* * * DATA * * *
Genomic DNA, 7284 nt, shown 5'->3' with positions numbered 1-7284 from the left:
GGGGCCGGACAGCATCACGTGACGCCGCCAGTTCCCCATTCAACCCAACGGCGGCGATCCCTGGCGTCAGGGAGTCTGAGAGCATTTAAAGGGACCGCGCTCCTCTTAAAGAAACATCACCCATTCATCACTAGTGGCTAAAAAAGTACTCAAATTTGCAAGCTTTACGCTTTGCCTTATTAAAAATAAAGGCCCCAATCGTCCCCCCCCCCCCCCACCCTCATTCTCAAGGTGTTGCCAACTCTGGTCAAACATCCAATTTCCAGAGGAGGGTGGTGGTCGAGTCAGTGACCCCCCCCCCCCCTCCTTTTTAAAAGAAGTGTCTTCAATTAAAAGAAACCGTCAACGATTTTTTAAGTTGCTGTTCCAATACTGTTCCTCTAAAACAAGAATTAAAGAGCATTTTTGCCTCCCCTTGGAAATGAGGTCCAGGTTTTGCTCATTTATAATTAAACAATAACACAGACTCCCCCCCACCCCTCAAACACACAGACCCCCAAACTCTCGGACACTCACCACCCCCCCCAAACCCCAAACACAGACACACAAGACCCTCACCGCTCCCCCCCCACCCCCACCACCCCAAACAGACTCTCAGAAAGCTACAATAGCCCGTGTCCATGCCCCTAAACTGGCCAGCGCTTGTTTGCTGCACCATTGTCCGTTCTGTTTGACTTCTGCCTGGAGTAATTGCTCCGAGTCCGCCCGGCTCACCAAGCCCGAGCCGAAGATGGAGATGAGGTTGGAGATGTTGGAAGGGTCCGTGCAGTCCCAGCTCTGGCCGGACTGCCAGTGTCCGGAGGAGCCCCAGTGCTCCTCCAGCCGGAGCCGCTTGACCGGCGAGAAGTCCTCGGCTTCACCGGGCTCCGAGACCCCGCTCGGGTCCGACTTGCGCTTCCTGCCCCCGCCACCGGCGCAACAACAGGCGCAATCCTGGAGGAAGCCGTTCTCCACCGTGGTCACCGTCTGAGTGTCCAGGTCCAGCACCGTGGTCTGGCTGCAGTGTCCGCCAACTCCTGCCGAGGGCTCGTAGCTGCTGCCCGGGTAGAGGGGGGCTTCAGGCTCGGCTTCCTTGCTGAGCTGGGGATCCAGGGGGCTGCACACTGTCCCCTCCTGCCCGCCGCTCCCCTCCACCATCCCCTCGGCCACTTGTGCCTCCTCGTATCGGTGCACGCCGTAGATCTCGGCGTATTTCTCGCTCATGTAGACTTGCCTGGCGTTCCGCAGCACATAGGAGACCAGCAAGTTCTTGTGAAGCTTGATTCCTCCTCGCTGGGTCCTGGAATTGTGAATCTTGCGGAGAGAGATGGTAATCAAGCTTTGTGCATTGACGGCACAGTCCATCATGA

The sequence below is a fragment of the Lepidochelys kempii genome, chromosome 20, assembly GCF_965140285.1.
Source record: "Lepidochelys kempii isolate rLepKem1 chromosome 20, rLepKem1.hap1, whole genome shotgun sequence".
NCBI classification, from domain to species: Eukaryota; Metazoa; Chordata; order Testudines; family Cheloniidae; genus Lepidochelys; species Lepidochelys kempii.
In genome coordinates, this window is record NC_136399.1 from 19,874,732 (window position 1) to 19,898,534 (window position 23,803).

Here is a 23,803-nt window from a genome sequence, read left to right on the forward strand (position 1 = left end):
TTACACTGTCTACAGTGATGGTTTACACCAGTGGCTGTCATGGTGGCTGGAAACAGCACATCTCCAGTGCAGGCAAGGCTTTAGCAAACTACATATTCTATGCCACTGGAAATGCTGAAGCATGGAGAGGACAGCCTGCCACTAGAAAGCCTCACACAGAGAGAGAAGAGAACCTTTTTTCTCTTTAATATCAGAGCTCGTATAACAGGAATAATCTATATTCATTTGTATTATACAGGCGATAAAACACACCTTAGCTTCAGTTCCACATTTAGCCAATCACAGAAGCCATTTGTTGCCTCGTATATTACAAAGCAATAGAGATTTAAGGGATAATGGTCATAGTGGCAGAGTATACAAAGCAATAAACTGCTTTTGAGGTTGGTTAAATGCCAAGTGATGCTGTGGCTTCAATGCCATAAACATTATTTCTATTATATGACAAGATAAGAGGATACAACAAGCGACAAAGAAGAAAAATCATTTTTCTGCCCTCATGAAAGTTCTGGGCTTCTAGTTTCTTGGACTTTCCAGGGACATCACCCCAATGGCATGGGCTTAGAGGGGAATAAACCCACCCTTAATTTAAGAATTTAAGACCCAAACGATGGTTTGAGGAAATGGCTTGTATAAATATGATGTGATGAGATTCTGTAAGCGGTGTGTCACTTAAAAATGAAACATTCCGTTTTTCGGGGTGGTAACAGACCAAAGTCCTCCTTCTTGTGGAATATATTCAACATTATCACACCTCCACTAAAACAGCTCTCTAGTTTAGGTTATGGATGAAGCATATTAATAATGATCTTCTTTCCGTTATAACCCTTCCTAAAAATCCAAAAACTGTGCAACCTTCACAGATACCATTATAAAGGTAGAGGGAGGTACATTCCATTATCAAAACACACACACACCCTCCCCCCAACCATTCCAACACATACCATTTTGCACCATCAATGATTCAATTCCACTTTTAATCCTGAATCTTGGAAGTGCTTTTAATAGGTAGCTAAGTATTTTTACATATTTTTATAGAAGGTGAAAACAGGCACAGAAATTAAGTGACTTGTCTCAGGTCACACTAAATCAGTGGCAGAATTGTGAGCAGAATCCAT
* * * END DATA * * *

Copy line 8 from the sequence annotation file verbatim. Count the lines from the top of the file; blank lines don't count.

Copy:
TTACACTGTCTACAGTGATGGTTTACACCAGTGGCTGTCATGGTGGCTGGAAACAGCACATCTCCAGTGCAGGCAAGGCTTTAGCAAACTACATATTCTATGCCACTGGAAATGCTGAAGCATGGAGAGGACAGCCTGCCACTAGAAAGCCTCACACAGAGAGAGAAGAGAACCTTTTTTCTCTTTAATATCAGAGCTCGTATAACAGGAATAATCTATATTCATTTGTATTATACAGGCGATAAAACACACCTTAGCTTCAGTTCCACATTTAGCCAATCACAGAAGCCATTTGTTGCCTCGTATATTACAAAGCAATAGAGATTTAAGGGATAATGGTCATAGTGGCAGAGTATACAAAGCAATAAACTGCTTTTGAGGTTGGTTAAATGCCAAGTGATGCTGTGGCTTCAATGCCATAAACATTATTTCTATTATATGACAAGATAAGAGGATACAACAAGCGACAAAGAAGAAAAATCATTTTTCTGCCCTCATGAAAGTTCTGGGCTTCTAGTTTCTTGGACTTTCCAGGGACATCACCCCAATGGCATGGGCTTAGAGGGGAATAAACCCACCCTTAATTTAAGAATTTAAGACCCAAACGATGGTTTGAGGAAATGGCTTGTATAAATATGATGTGATGAGATTCTGTAAGCGGTGTGTCACTTAAAAATGAAACATTCCGTTTTTCGGGGTGGTAACAGACCAAAGTCCTCCTTCTTGTGGAATATATTCAACATTATCACACCTCCACTAAAACAGCTCTCTAGTTTAGGTTATGGATGAAGCATATTAATAATGATCTTCTTTCCGTTATAACCCTTCCTAAAAATCCAAAAACTGTGCAACCTTCACAGATACCATTATAAAGGTAGAGGGAGGTACATTCCATTATCAAAACACACACACACCCTCCCCCCAACCATTCCAACACATACCATTTTGCACCATCAATGATTCAATTCCACTTTTAATCCTGAATCTTGGAAGTGCTTTTAATAGGTAGCTAAGTATTTTTACATATTTTTATAGAAGGTGAAAACAGGCACAGAAATTAAGTGACTTGTCTCAGGTCACACTAAATCAGTGGCAGAATTGTGAGCAGAATCCAT